I'd argue against those in the first camp, not least because his films have always been careful to enact the consequences of violence (which is why the Style-over-substance assertion doesn't hold in my regard).

But lately most negative criticism over Tarantino's work has hailed from the second camp, because it's grown harder for him to discern the brilliant from the boring. It's deeply disingenuous to say that the alternative to undisciplined Tarantino is "crappy studio made movies with common themes and universal plots". Wrong. For the second camp, the alternative is good Tarantino, the sort of movies that he made when he first blazed onto the Hollywood scene.

Agent69 said...

I'm hoping Haneke wins, too.

Kamikaze Camel said...

Wayne, it is true that Jackie Brown is regarded of with much more fondness than it was. Being an original lover of it (I did and always have said that it's better than Pulp Fiction) it's been nice to see.

Michael W. said...

I think there will be some raised eye brows if Huppert gives the Palme to Haneke. He could deserve it though but I bet people who doesn't like the film very much will question it.

Actually here in Denmark the Danish critics have been very mixed on The White Ribbon. Two calls it a Palme candidate but the rest are more mixed.

The highest rated film from the Danish critics is Andrea Arnolds Fish Tank. No. 2 i Antichrist (it received GREAT reviews when it opened in Denmark this week. I don't agree. It's a really good film and far from as extreme as the reaction in Cannes indicates but several well known critis here has called it a masterpiece) and A Prophet is no. 3. Enter the Void and Spring Fever is bottom.

But I have no idea who will win :D

Robert said...

I have also heard mixed things about The White Ribbon (though that doesn't mean it won't win).

Vincere I've heard bandied about with the term "front runner."

Alain Resnains' Wild Grass has gotten a fairly positive response.

A Prophet, as you say sounds possible.

And we're still waiting on the last day entries like Face (my most anticipated).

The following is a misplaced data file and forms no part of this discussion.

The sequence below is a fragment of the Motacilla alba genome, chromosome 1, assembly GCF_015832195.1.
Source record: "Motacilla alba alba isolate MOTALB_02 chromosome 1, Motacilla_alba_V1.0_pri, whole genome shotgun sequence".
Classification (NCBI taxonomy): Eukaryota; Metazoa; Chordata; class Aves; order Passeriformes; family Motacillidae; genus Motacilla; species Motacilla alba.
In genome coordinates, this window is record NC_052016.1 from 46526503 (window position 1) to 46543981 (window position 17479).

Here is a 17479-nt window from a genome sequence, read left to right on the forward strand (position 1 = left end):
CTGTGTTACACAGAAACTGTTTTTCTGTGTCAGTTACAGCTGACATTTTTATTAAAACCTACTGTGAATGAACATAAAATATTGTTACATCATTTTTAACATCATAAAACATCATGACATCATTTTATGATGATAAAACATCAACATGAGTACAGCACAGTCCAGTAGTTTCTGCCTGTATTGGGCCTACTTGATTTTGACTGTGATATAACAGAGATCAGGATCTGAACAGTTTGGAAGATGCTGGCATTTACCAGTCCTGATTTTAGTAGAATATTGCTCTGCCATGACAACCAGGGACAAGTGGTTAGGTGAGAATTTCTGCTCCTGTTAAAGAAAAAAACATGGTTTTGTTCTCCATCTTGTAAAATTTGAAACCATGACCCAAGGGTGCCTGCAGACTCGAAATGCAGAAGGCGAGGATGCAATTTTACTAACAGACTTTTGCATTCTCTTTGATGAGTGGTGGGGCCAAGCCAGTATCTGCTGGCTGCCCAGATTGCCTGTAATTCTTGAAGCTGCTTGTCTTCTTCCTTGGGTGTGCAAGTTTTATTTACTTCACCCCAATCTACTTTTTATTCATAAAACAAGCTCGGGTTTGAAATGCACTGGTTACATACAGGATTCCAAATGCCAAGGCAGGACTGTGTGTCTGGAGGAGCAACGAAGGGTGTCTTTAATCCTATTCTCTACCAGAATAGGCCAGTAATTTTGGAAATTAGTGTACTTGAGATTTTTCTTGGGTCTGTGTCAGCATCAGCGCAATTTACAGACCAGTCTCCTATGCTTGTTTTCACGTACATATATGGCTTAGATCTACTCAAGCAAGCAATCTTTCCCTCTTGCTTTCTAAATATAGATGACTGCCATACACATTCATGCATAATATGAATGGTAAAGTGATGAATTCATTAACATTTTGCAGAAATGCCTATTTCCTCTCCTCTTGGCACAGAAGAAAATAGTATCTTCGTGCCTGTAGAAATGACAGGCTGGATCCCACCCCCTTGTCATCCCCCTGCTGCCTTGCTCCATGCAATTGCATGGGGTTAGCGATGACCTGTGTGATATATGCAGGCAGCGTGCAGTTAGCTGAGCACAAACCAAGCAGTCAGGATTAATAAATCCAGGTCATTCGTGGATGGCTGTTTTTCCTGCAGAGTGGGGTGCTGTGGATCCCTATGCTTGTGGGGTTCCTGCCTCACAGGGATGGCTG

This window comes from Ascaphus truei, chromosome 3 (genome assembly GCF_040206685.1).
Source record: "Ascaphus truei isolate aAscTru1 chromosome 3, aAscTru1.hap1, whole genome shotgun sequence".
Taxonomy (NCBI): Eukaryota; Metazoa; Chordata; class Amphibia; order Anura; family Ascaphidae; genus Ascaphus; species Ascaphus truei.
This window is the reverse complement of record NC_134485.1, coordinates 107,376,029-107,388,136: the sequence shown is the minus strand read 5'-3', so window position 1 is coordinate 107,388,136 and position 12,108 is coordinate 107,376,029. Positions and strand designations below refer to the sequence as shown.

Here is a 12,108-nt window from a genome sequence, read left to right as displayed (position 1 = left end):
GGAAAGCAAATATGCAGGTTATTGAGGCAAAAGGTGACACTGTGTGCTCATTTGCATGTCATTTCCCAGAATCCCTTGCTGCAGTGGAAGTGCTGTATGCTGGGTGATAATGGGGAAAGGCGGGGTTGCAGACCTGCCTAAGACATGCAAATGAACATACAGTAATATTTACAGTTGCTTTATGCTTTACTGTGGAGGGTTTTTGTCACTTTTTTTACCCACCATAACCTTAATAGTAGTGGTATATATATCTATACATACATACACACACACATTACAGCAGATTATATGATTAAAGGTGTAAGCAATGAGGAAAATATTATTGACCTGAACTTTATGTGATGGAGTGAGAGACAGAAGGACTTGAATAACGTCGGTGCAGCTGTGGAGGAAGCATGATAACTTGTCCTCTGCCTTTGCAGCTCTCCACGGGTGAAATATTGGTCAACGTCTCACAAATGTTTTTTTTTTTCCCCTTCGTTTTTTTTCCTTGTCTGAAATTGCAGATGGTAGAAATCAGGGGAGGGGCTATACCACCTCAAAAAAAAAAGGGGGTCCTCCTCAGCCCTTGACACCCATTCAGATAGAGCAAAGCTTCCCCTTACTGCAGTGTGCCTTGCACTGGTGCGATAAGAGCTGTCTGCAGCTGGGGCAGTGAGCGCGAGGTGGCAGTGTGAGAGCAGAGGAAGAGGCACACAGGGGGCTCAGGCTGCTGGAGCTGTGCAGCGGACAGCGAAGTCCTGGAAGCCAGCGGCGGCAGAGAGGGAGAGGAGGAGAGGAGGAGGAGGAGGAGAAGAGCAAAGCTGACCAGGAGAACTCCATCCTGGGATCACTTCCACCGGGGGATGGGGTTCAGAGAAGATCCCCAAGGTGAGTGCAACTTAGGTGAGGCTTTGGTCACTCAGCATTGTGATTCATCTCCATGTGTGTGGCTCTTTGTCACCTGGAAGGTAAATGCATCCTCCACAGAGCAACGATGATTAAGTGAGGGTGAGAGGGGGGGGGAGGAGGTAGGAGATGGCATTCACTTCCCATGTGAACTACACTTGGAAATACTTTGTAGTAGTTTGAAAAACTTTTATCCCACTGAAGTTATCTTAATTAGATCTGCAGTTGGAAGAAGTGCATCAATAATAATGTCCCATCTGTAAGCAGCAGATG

Robert said...

My Palme d'Or predix, in order of likelihood. Based on a variety of factors.

1. A Prophet
2. Wild Grass
3. The White Ribbon
4. Vincere
5. In the Beginning
6. Bright Star
7. Antichrist
8. The Time That Remains
9. Fish Tank
10. Looking for Eric
11. Map of the Sounds of Tokyo
12. Broken Embraces
13. Vengeance
14. Inglorious Basterds
15. Thirst
16. Spring Fever
17. Taking Woodstock
18. Face
19. Enter the Void
20. Kinatay

Anonymous said...

I challenge Brad Pitt and Angelina Jolie to spend those obscene reserves held by their 'Jolie-Pitt' Foundation on legitimate efficient 'humanitarian' work or turn the funds over to others who will. To date, they have taken in $22,000,000 on the sale of baby photos alone, another 6 or 7 figures from other sources, and spent or granted only a fraction of that on 'humanitarian' work or 'good will' of any kind. The rest so far, has been spent on PR campaigns, plane rides, and super-high end accomodations for Brad and Angie in exotic locations around the world. I challenge them to meet the criteria of a legitimate charity, operate with a reasonable overhead, open their books to prove it, and get their 'foundation' worthy of a decent rating by ANY independent watchdog like Charitywatch.org. Otherwise, to stop selling baby photos for 'charity' and stop seeking publicity for donations made in their own name to their own foundation/travel/PR firm shortly before or after the premier of their latest film or DVD release. I challenge Brad Pitt to do the same with his 'Make it right' Foundation. Which to date, has not met the criteria of a legitimate charity or been given a decent rating by ANY independent charity watchdog. Otherwise, to stop competing with 'Habitat for Humanity' for PR, credit, kudos, and funding. Who by the way have been building homes for the less fortunate in every major city including New Orleans for decades. 'Habitat for Humanity' has been 'Top Rated' for years by charitywatch.org and others. They operate with a low overhead, volunteer workforce, and donated materials. No similar effort can match their progress hour for hour or dollar for dollar. They don't even come close. Unlike 'Make it right', the homes built by 'Habitat' don't just sit there vacant. They don't exclude by cost, lower income families. They are allocated and built specifically for the less fortunate who take part in the building process and move in immediately upon completion. 'Habitat' works in every major city including New Orleans. It puts 'Make it right' to shame. In fact, hundreds of legitimate charities have been given good-excellent ratings by Charitywatch.org and other independent watchdog groups. By contrast, the vast, overwhelming majority of celebrity 'foundations' have been rated poorly, fair, or not rated at all. They are inneficient, corrupt, focus heavily on PR, and operate with shady, self-serving, misleading accounting practices. They usually don't even meet the criteria of a legitimate charity. Still, they have the nerve to self-audit, self-praise, mislead the donor/fan base, seek funding from a number of sources including ordinary people, compete with legitimate charities, and cash in on maximum PR worldwide for their inefficient 'humanitarian' efforts. Its not right.